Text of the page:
The American Tort Reform Foundation’s (ATRF) annual Judicial Hellholes report, released on Dec. 16, sheds a spotlight on some of the worst judicial environments in the country and highlights the importance of fighting for a balanced civil justice system in 2009, according to the Property Casualty Insurers Association of America (PCI).
“The cost of an unfair judicial system in today’s economy can be measured in lost jobs, lower tax revenues and higher costs for consumers,” said David Golden, director of commercial lines for PCI. “The last thing states need right now is an unfair judicial system that makes it even harder to generate new jobs, attract new companies to the state, keep doctors, and make insurance affordable, as consumers ultimately foot the bill for runaway litigation.”
The Judicial Hellholes report names the entire state of West Virginia as being the nation’s “most unfair civil court jurisdiction” followed by South Fla.; Cook County, Ill.; Atlantic County, N. J.; Montgomery and Macon counties in Ala.; Los Angeles County, Calif.; and Clark County, Nev.
“This report is very useful in drawing attention to specific legal venues that have developed a reputation for litigation abuse,” said Golden. “However in 2009 we expect the trial bar to aggressively push legislation in statehouses across the country that will create more opportunities to file lawsuits and inflate damage awards. Based on our analysis of the political climate, we are prepared to fight tough legislative battles in many states. We are committed to making legal reform a priority issue during the 2009 legislative sessions. The American people understand the need for reform and PCI intends to stay in the forefront in the effort to bring the meaningful reforms that are essential for economic growth and a healthy, robust insurance market.”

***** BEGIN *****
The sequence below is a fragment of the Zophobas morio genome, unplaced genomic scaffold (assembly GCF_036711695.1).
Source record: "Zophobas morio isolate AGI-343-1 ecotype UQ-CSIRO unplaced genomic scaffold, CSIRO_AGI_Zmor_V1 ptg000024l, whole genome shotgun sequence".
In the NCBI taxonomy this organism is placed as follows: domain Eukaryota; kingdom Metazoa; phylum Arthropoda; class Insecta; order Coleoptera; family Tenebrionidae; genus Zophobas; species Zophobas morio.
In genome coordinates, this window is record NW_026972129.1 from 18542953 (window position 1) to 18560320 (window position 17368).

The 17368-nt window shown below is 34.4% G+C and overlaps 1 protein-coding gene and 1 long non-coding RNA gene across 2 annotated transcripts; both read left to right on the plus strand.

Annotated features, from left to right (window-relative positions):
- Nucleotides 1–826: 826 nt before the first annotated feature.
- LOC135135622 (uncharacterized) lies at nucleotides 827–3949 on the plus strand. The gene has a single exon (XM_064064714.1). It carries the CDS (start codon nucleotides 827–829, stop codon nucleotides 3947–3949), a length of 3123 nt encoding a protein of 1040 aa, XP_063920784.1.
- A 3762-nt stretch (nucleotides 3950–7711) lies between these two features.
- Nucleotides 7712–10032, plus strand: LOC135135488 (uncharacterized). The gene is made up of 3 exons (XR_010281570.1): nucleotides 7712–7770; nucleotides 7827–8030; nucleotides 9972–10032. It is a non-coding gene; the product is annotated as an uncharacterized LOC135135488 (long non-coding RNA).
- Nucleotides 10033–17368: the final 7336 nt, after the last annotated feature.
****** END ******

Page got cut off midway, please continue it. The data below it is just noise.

PCI supports the effective reforms outlined in the report that can restore balance to the civil justice system, including:
1. Stopping litigation tourism through venue reform;
2. Enforcing consequences for bringing frivolous lawsuits;
3. Stemming abusive use of consumer protection laws;
4. Ensuring that pain and suffering awards serve a compensatory purpose;
5. Strengthening rules to ensure sound science in the courtroom;
6. Addressing medical liability issues to ensure access to health care; and,
7. Prioritizing truly sick asbestos and silica claimants.
PCI identifies itself as a trade association that is composed of more than 1,000 member companies, representing the broadest cross-section of insurers of any national trade association.
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